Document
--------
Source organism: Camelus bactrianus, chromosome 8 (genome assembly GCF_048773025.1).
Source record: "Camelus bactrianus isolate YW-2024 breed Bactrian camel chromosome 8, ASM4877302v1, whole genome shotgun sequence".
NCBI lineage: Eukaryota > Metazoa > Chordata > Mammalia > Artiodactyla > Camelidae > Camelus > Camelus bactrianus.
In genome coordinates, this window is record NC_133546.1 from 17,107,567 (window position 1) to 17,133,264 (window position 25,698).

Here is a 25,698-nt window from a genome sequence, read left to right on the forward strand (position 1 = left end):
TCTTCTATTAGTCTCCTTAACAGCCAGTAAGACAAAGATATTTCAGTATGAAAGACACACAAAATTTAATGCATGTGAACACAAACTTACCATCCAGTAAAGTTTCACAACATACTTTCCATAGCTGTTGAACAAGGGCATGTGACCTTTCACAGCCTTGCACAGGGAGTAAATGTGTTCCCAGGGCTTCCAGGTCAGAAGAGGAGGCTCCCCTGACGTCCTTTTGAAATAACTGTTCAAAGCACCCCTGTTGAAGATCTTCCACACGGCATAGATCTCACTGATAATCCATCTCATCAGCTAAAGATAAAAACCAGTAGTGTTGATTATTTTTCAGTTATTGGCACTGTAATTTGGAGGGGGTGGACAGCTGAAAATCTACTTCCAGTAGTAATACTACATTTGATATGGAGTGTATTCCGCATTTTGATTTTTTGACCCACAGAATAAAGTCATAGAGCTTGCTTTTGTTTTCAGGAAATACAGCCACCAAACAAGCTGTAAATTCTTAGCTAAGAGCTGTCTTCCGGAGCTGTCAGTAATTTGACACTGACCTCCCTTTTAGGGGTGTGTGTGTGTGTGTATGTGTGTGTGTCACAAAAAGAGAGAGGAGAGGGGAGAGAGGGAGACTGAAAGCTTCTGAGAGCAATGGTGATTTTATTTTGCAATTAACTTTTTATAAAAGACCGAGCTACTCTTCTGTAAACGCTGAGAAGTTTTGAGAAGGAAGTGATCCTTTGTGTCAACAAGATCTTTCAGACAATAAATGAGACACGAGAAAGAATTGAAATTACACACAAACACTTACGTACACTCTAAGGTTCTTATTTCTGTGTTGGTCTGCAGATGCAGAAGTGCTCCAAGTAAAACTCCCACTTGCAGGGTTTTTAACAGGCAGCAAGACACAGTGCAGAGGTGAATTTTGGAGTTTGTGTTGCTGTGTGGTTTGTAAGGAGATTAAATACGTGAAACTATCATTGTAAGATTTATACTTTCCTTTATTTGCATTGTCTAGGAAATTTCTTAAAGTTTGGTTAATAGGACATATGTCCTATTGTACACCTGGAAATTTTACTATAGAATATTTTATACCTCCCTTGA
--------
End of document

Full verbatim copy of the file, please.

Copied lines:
Source organism: Camelus bactrianus, chromosome 8 (genome assembly GCF_048773025.1).
Source record: "Camelus bactrianus isolate YW-2024 breed Bactrian camel chromosome 8, ASM4877302v1, whole genome shotgun sequence".
NCBI lineage: Eukaryota > Metazoa > Chordata > Mammalia > Artiodactyla > Camelidae > Camelus > Camelus bactrianus.
In genome coordinates, this window is record NC_133546.1 from 17,107,567 (window position 1) to 17,133,264 (window position 25,698).

Here is a 25,698-nt window from a genome sequence, read left to right on the forward strand (position 1 = left end):
TCTTCTATTAGTCTCCTTAACAGCCAGTAAGACAAAGATATTTCAGTATGAAAGACACACAAAATTTAATGCATGTGAACACAAACTTACCATCCAGTAAAGTTTCACAACATACTTTCCATAGCTGTTGAACAAGGGCATGTGACCTTTCACAGCCTTGCACAGGGAGTAAATGTGTTCCCAGGGCTTCCAGGTCAGAAGAGGAGGCTCCCCTGACGTCCTTTTGAAATAACTGTTCAAAGCACCCCTGTTGAAGATCTTCCACACGGCATAGATCTCACTGATAATCCATCTCATCAGCTAAAGATAAAAACCAGTAGTGTTGATTATTTTTCAGTTATTGGCACTGTAATTTGGAGGGGGTGGACAGCTGAAAATCTACTTCCAGTAGTAATACTACATTTGATATGGAGTGTATTCCGCATTTTGATTTTTTGACCCACAGAATAAAGTCATAGAGCTTGCTTTTGTTTTCAGGAAATACAGCCACCAAACAAGCTGTAAATTCTTAGCTAAGAGCTGTCTTCCGGAGCTGTCAGTAATTTGACACTGACCTCCCTTTTAGGGGTGTGTGTGTGTGTGTATGTGTGTGTGTCACAAAAAGAGAGAGGAGAGGGGAGAGAGGGAGACTGAAAGCTTCTGAGAGCAATGGTGATTTTATTTTGCAATTAACTTTTTATAAAAGACCGAGCTACTCTTCTGTAAACGCTGAGAAGTTTTGAGAAGGAAGTGATCCTTTGTGTCAACAAGATCTTTCAGACAATAAATGAGACACGAGAAAGAATTGAAATTACACACAAACACTTACGTACACTCTAAGGTTCTTATTTCTGTGTTGGTCTGCAGATGCAGAAGTGCTCCAAGTAAAACTCCCACTTGCAGGGTTTTTAACAGGCAGCAAGACACAGTGCAGAGGTGAATTTTGGAGTTTGTGTTGCTGTGTGGTTTGTAAGGAGATTAAATACGTGAAACTATCATTGTAAGATTTATACTTTCCTTTATTTGCATTGTCTAGGAAATTTCTTAAAGTTTGGTTAATAGGACATATGTCCTATTGTACACCTGGAAATTTTACTATAGAATATTTTATACCTCCCTTGA